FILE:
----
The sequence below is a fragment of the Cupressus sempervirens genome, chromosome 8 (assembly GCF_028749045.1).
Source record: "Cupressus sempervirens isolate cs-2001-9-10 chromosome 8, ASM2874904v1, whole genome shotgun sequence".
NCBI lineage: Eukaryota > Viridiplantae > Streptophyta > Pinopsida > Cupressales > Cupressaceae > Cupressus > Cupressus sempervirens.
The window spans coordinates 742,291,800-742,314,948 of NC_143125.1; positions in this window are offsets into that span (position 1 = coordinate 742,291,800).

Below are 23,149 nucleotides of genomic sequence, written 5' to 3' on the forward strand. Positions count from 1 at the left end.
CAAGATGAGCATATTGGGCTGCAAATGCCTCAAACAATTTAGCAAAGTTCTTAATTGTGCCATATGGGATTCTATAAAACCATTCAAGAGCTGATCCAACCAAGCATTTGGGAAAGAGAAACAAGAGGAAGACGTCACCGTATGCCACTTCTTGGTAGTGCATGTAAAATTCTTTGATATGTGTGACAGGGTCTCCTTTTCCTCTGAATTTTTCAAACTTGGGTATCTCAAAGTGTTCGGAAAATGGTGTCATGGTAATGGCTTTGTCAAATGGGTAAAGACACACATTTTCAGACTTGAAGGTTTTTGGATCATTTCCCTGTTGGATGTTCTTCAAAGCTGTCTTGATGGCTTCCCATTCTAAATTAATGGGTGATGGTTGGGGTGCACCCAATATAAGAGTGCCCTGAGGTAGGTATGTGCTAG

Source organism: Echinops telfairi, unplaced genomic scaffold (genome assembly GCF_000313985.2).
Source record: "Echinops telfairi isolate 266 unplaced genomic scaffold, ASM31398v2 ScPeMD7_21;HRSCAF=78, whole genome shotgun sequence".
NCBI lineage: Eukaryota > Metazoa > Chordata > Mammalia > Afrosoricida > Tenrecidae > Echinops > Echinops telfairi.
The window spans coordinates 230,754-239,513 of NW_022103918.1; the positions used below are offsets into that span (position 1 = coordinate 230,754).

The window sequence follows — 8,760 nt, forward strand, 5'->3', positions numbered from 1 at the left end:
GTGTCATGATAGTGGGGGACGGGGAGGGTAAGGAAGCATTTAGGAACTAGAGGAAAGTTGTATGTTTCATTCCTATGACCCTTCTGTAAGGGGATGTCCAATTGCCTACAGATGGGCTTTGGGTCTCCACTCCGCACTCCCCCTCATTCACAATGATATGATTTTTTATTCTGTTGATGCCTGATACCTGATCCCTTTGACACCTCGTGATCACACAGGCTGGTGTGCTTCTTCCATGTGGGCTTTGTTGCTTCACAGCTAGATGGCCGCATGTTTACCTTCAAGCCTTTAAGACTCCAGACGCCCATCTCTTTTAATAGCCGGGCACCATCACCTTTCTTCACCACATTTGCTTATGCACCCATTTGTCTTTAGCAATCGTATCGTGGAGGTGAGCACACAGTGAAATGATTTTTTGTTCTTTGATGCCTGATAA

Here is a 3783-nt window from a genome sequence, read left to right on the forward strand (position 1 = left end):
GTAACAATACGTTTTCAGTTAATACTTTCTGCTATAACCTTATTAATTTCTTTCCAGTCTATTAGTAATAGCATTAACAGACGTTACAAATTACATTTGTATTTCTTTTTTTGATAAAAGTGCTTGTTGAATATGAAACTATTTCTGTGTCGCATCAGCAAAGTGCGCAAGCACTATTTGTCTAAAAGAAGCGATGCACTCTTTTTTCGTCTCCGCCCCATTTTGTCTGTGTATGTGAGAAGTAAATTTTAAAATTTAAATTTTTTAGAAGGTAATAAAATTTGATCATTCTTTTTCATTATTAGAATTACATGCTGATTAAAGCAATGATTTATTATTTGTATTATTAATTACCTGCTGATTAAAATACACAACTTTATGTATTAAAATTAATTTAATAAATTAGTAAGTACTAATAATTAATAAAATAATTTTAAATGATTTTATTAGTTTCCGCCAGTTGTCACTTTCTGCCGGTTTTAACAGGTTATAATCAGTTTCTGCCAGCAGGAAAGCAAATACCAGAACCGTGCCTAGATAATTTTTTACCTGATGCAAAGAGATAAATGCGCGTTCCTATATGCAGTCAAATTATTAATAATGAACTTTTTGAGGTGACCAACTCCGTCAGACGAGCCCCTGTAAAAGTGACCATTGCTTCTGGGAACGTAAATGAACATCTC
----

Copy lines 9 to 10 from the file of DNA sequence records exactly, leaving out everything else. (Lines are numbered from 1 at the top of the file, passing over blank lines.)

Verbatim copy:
NCBI lineage: Eukaryota > Metazoa > Chordata > Mammalia > Afrosoricida > Tenrecidae > Echinops > Echinops telfairi.
The window spans coordinates 230,754-239,513 of NW_022103918.1; the positions used below are offsets into that span (position 1 = coordinate 230,754).